LANDOVER -- When Wes Unseld retired as a player in 1981, Washington Bullets owner Abe Pollin was quick to extend him a position in the front office. When 1987-88 team got off to an awful start, Pollin gave Unseld the coaching job. And when Pollin found himself without a general manager this week, he again turned to Unseld.
One day after John Nash resigned as general manager, Pollin yesterday announced the signing of Unseld to a five-year contract as vice president and GM.
"I'm delighted with the opportunity of being the general manager," Unseld said. "We all realize that the No. 1 priority is securing the services of Juwan Howard, and there are four or five other players that we are going to have to negotiate with.
"I look forward to a lot of the preliminary work to get better informed as to what's going on with the league. I have a lot of work to do."
Pollin has no doubts that his longtime friend will do a good job.
"When I asked him if he wanted the job, he said, 'You want me to do it, I'll do it. I think I can do a good job for you,' " Pollin said. "I was prepared to have to twist his arm, but I didn't have to do it. He's respected by everybody. He knows the game. Wes will do a great job."
Bullets officials expressed surprise Tuesday when Nash, citing "personal reasons," handed in his resignation. But the team quickly replaced him, raising speculation that Nash was forced out.
Coincidentally, it was Nash, badly wanting his own coach in place, who in 1994 forced Unseld from the sidelines and hired Jim Lynam. Unseld then was named the team's executive vice president, helping in planning for the MCI Center, the arena being built in downtown Washington.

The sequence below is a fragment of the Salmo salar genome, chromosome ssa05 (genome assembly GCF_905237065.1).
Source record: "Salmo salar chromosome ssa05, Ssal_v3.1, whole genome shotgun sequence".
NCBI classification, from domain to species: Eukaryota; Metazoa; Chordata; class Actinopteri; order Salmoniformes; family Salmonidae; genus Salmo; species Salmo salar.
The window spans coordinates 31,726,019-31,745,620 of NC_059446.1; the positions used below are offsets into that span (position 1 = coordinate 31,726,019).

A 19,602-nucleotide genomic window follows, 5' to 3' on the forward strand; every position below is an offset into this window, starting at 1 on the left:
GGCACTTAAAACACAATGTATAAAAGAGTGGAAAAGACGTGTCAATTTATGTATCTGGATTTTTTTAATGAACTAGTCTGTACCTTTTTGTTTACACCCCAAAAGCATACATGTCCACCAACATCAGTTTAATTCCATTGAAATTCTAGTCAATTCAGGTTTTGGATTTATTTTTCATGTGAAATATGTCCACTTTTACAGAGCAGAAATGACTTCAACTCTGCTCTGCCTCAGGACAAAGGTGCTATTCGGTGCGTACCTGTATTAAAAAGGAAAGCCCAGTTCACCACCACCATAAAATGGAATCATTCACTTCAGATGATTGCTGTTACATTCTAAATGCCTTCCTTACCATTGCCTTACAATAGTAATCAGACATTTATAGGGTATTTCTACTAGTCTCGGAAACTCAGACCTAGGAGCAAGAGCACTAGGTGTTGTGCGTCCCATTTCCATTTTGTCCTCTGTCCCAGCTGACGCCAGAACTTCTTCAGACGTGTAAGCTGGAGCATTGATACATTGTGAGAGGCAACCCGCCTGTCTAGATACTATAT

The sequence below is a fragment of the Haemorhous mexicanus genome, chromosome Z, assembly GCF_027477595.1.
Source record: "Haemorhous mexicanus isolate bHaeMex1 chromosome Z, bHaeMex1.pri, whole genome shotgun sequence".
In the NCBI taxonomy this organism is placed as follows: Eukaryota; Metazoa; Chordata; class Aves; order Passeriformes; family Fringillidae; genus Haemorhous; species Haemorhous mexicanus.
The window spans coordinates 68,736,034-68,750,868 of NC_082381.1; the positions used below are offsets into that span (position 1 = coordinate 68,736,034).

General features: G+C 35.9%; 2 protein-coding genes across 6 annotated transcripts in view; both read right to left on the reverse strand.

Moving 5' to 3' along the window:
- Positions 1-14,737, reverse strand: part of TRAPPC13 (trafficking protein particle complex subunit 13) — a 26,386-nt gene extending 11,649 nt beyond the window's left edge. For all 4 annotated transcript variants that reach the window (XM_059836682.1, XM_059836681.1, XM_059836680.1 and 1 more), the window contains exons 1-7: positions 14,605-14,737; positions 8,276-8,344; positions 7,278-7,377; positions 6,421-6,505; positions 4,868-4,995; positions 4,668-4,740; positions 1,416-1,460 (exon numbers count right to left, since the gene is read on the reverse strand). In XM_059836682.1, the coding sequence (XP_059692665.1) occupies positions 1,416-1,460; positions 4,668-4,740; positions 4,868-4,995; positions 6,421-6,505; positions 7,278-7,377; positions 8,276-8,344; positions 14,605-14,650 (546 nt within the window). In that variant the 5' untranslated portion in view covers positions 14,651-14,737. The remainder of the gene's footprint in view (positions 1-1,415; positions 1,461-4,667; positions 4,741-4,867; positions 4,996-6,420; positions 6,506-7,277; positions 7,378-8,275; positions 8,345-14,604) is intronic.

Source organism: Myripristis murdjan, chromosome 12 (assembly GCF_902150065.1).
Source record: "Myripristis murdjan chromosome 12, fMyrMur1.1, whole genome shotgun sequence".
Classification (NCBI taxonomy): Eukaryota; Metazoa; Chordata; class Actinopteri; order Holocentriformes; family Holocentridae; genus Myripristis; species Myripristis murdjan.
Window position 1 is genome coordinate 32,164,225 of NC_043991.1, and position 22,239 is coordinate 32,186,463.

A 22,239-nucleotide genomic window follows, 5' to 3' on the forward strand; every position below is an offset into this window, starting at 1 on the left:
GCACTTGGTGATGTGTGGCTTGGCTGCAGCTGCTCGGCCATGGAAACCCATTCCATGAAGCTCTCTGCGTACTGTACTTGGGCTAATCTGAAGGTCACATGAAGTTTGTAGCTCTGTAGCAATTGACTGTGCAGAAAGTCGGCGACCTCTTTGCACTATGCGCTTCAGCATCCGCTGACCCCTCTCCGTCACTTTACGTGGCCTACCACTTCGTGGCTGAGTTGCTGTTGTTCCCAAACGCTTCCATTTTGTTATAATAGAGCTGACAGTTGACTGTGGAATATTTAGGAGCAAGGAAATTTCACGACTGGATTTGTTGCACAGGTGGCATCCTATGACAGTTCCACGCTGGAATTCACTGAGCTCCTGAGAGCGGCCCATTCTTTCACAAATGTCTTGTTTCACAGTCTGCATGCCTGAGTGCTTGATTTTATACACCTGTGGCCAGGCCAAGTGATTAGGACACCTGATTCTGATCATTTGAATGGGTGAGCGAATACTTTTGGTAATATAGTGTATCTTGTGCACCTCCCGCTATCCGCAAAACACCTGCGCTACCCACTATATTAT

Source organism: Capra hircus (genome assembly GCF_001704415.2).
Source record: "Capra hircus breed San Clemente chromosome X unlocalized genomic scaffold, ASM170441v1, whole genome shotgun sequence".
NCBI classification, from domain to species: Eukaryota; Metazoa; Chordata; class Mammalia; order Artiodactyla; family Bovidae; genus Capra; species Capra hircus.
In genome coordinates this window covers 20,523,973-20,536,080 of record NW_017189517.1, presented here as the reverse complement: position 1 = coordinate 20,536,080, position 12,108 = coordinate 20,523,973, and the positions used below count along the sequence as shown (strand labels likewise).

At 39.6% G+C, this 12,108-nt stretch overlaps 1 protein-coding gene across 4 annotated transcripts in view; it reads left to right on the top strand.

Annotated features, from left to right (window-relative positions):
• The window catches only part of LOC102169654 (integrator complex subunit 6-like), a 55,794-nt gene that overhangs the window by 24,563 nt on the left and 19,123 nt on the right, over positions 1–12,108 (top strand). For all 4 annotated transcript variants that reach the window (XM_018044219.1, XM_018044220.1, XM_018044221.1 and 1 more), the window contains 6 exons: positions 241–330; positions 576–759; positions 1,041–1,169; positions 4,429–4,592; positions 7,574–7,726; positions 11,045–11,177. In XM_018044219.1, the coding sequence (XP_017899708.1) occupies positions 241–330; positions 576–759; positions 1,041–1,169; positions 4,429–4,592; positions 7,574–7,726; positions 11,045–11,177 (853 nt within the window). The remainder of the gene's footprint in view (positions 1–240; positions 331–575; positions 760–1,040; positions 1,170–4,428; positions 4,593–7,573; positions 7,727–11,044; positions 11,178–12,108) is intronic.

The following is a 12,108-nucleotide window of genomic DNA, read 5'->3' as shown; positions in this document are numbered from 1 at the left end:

That task has kept him from being in close contact with the players, but he said communication will not be a problem.
"You grow, you learn to adapt and you speak a language that everybody understands," said Unseld, who talked with Lynam yesterday afternoon said he'd be contacting players in the next several days.
Unseld is a Bullets institution. After two straight All-America seasons at Louisville, he was the first-round pick (second overall) of the Baltimore Bullets in 1968. He made an immediate impact, winning the Rookie of the Year and Most Valuable Player awards.
Unseld did that despite being a 6-foot-7 center. What he lacked in height he made up with his rugged play, and he helped the team to 12 straight playoff appearances and the 1978 NBA title.
Since Unseld's retirement, the Bullets have had just three winning seasons, never finishing more than four games over .500. The Bullets have experienced nine straight losing seasons and haven't been in the playoffs since the 1987-88 season.
"I want to see if I can help this organization get back to some of the years that we all enjoyed," Unseld said. "You guys have not seen fun until you've come out knowing you're going to kick butt."
That's an attitude that didn't appear under Nash, who never fielded a winning team in his six years. The beginning of the end for Nash, however, could have been his relations with forwards Chris Webber and Howard.
Webber's agent, Fallasha Erwin, said, "John's relationship with Chris was somewhat tenuous. I don't think that John understood Chris an an individual."
Howard, who will cash in big when he becomes a free agent July 1, has expressed bitterness with Nash over ugly contract talks in 1994.
Howard, after a holdout, agreed to an 11-year deal only after he was given an option out of his contract after two years.
But Pollin said he had no problem with those negotiations.
"I'm the head guy," Pollin said. "And if anything goes wrong, I take the full blame."
Pub Date: 5/02/96